That matters immensely.

It matters in how Johnson plays strategically, in how those chasing him play. It matters in how aggressively or conservatively both he and his fellow competitors should play.

That’s where the integrity of the competition is impugned.

Imagine the Pittsburgh Steelers down the road from Oakmont driving for a late score not knowing if they need a touchdown or field goal to win because they’re not sure the scoreboard is right.

Imagine fans not knowing exactly what they’re cheering for.

“This isn’t right for anyone on the golf course,” Rory McIlroy tweeted. “If it was me, I wouldn’t hit another shot until this farce was rectified.”

Jordan Spieth was just as indignant.

“This is a joke,” he said.

After Johnson finished, the USGA did meet with him again and did decide to assess a one-stroke penalty. Johnson made sure it didn't matter building himself a cushion.

There’s no intent here to say the USGA rules staff wasn’t trying to do the most honorable thing.

“At the end of the day, it’s about getting it right,” Hall said.

But that’s the big problem for golf with video review.

If you wait too long to get it right, did you really get it right?

They don’t wait until the game’s over to review a call in the NFL or Major League Baseball or in the NBA. Golf’s different, but it’s not that different. The integrity of the game hangs in the balance when you wait until it’s too late to get a call right. Golf is too often too late when it comes to catching violations on video review.

It’s time to fix that so we can more fully appreciate the tour de force efforts of today’s best players.

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Poulter offers explanation in dispute with marshal

By Will GrayJuly 15, 2018, 6:47 pm

Ian Poulter took to Twitter to offer an explanation after the Englishman was accused of verbally abusing a volunteer during the third round of the Scottish Open.

Poulter hooked his drive on the opening hole at Gullane Golf Club into a bush, where Quintin Jardine was working as a marshal. Poulter went on to find the ball, wedge out and make bogey, but the details of the moments leading up to his second shot differ depending on who you ask.

Jardine wrote a letter to the tournament director that he also turned into a colorfully-titled blog post, accusing Poulter of berating him for not going into the bush "feet first" in search of the ball since Poulter would have received a free drop had his ball been stepped on by an official.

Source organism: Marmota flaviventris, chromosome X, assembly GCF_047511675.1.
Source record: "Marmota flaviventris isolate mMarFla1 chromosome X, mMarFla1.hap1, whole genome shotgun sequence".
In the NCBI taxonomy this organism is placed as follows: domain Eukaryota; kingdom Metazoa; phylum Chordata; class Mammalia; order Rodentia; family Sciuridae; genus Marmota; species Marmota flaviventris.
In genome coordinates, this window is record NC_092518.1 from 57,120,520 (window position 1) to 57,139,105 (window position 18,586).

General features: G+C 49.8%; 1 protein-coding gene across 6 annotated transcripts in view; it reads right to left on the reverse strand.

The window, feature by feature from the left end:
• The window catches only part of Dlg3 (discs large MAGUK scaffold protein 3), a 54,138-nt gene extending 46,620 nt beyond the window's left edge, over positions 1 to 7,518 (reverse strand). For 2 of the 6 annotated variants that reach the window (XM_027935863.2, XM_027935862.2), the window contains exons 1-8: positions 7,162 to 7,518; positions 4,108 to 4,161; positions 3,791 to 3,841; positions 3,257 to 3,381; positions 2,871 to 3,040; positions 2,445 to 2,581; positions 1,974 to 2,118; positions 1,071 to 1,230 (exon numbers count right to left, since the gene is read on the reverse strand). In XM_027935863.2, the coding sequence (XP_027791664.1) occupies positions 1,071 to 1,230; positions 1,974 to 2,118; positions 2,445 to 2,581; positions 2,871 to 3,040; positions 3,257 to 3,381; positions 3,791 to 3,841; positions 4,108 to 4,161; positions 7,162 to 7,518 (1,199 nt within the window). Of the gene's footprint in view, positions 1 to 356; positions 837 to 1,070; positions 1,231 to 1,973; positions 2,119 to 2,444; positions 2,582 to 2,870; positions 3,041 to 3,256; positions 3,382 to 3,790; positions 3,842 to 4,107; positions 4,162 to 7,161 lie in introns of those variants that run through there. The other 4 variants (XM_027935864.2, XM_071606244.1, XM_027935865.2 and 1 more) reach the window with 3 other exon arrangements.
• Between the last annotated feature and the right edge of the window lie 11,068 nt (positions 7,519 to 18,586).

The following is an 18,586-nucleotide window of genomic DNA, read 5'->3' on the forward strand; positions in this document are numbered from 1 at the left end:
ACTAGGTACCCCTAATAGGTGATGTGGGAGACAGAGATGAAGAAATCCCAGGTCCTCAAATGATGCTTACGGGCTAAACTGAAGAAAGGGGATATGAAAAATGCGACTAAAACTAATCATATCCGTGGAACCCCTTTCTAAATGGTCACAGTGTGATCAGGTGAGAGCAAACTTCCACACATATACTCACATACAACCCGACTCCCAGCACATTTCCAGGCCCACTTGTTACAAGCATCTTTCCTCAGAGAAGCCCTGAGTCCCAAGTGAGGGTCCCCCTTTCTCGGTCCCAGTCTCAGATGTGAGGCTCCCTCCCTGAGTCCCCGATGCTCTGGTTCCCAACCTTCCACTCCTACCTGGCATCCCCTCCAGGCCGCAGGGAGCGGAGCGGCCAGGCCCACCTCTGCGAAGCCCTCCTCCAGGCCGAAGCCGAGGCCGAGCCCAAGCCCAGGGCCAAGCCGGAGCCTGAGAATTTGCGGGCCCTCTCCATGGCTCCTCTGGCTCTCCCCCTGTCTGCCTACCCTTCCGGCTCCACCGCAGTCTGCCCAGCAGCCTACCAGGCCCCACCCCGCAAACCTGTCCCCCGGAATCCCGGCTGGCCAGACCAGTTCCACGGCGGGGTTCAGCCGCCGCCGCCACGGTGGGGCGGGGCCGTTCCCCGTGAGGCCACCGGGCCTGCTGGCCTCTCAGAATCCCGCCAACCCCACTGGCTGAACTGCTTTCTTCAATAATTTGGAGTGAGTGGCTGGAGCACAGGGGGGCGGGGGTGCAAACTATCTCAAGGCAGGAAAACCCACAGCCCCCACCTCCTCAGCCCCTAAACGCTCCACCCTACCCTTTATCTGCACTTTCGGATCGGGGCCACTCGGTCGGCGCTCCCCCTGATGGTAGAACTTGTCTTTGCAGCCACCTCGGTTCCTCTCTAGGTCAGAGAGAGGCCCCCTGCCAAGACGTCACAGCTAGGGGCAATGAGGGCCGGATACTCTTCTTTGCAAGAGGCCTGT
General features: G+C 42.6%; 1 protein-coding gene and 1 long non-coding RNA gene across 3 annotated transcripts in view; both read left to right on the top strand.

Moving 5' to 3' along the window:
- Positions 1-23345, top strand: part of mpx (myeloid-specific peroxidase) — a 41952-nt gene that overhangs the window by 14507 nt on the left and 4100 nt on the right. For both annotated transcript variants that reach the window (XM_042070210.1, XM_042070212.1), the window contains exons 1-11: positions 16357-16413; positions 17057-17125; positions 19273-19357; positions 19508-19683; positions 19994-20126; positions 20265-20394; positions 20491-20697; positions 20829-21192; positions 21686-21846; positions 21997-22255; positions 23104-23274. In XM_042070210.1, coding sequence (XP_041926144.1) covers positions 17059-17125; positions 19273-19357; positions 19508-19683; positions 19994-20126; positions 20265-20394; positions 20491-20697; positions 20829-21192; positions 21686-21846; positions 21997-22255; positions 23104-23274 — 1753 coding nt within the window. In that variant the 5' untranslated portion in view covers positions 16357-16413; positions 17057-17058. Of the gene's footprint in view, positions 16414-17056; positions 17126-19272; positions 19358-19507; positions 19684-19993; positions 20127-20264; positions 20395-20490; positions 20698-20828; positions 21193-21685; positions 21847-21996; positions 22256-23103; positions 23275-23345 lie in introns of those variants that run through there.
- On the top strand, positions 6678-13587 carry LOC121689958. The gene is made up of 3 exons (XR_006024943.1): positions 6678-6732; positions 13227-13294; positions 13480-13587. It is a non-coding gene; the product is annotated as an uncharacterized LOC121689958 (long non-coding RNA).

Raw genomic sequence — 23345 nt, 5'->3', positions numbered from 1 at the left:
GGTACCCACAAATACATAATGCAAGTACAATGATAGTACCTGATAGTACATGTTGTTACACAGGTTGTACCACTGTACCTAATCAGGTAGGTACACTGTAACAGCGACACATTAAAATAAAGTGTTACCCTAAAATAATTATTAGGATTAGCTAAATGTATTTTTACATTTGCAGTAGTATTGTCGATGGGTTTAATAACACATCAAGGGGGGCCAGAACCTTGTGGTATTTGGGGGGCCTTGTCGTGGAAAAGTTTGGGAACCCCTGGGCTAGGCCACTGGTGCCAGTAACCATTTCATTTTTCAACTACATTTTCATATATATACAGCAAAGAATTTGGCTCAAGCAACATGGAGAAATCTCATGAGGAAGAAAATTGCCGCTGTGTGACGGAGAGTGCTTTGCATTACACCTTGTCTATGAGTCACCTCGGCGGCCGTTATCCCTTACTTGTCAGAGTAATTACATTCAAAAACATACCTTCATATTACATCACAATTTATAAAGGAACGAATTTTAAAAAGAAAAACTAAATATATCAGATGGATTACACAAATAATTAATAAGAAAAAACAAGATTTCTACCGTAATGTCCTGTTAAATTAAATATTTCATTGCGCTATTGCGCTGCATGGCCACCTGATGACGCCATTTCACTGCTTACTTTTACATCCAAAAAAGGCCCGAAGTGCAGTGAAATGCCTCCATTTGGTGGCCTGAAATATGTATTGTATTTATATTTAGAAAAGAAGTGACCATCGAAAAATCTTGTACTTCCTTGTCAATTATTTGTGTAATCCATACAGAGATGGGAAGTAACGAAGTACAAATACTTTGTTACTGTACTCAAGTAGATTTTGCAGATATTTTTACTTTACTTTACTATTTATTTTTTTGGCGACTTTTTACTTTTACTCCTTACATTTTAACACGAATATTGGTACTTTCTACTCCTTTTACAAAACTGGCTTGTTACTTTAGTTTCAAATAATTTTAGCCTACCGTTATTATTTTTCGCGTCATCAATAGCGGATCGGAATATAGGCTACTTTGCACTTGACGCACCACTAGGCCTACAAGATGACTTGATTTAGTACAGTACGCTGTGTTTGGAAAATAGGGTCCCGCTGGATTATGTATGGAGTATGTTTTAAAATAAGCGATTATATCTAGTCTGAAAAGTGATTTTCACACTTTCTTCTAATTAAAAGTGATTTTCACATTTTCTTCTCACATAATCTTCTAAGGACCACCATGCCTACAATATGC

Full-field scores from the ASI Scottish Open

"I stood and waited for the player. It turned out to be Mr. Poulter, who arrived in a shower of expletives and asked me where his ball was," Jardine wrote. "I told him and said that I had not ventured into the bush for fear of standing on it. I wasn't expecting thanks, but I wasn't expecting aggression, either."

Jardine added that Poulter stayed to exchange heated words with the volunteer even after wedging his ball back into the fairway. After shooting a final-round 69 to finish in a tie for 30th, Poulter tweeted his side of the story to his more than 2.3 million followers:

Poulter, 42, won earlier this year on the PGA Tour at the Houston Open and is exempt into The Open at Carnoustie, where he will make his 17th Open appearance. His record includes a runner-up at Royal Birkdale in 2008 and a T-3 finish at Muirfield in 2013.

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Immelman misses Open bid via OWGR tiebreaker

By Will GrayJuly 15, 2018, 6:25 pm

A resurgent performance at the Scottish Open gave Trevor Immelman his first top-10 finish in more than four years, but it left him short of a return to The Open by the slimmest of margins.

The former Masters champ turned back the clock this week at Gullane Golf Club, carding four straight rounds of 68 or better. That run included a 5-under 65 in the final round, which gave him a tie for third and left him five shots behind winner Brandon Stone. It was his first worldwide top-10 since a T-10 finish at the 2014 Farmers Insurance Open.

There were three spots available into The Open for players not otherwise exempt, and for a brief moment it appeared Immelman, 38, might sneak the third and final invite.

Full-field scores from the ASI Scottish Open